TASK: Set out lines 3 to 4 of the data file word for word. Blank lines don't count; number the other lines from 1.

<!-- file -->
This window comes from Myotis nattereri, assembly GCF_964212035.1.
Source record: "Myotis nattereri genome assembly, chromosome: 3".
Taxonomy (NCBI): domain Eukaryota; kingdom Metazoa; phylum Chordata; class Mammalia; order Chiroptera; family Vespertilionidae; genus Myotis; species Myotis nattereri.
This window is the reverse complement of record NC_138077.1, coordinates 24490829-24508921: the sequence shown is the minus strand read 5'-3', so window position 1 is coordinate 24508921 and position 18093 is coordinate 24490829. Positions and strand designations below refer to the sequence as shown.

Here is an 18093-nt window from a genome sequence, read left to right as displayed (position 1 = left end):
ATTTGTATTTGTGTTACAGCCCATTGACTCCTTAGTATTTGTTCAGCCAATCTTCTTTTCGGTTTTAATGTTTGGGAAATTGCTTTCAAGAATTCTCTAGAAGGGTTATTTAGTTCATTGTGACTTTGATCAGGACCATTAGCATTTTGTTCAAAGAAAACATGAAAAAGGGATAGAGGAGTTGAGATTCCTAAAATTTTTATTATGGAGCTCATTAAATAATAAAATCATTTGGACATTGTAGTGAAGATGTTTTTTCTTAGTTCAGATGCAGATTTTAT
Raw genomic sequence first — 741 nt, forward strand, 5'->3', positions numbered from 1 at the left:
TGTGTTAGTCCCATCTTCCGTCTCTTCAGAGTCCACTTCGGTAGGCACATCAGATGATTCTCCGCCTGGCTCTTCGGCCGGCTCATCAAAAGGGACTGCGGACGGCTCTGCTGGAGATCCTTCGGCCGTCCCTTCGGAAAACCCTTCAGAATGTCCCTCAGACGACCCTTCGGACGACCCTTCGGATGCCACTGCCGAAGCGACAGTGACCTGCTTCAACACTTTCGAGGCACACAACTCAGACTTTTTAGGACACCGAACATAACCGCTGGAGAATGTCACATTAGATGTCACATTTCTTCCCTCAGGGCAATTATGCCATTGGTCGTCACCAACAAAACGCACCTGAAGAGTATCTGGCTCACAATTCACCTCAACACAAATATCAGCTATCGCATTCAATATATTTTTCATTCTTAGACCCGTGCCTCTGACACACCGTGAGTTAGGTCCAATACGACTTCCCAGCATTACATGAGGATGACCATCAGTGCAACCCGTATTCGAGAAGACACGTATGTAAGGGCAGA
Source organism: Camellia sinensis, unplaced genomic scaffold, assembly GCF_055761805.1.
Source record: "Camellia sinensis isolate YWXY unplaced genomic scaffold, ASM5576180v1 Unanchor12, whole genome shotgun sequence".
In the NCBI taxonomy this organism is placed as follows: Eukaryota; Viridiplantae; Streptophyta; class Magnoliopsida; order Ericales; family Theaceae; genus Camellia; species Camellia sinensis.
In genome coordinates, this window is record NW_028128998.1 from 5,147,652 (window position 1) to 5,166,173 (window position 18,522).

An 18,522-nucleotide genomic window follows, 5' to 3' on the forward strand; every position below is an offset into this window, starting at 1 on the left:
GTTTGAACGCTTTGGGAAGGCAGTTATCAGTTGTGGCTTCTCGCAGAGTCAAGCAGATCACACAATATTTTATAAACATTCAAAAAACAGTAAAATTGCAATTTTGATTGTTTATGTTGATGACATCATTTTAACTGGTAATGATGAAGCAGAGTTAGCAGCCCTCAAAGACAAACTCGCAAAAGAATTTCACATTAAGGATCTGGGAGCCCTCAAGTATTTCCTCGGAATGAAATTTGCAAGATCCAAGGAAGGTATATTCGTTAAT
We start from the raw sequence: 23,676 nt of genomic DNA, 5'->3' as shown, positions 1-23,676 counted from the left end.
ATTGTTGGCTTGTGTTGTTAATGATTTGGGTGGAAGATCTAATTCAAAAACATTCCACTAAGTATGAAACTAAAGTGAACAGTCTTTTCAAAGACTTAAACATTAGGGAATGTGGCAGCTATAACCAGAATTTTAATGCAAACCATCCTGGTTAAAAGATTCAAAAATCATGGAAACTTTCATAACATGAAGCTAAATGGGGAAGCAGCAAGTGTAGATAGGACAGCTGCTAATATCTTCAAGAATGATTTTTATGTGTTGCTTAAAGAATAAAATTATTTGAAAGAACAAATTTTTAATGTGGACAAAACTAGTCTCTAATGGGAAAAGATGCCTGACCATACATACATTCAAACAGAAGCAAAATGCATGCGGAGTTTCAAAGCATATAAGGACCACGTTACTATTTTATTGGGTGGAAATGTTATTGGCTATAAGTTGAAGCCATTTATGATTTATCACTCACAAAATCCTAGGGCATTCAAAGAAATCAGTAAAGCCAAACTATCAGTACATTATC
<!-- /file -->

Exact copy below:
Taxonomy (NCBI): domain Eukaryota; kingdom Metazoa; phylum Chordata; class Mammalia; order Chiroptera; family Vespertilionidae; genus Myotis; species Myotis nattereri.
This window is the reverse complement of record NC_138077.1, coordinates 24490829-24508921: the sequence shown is the minus strand read 5'-3', so window position 1 is coordinate 24508921 and position 18093 is coordinate 24490829. Positions and strand designations below refer to the sequence as shown.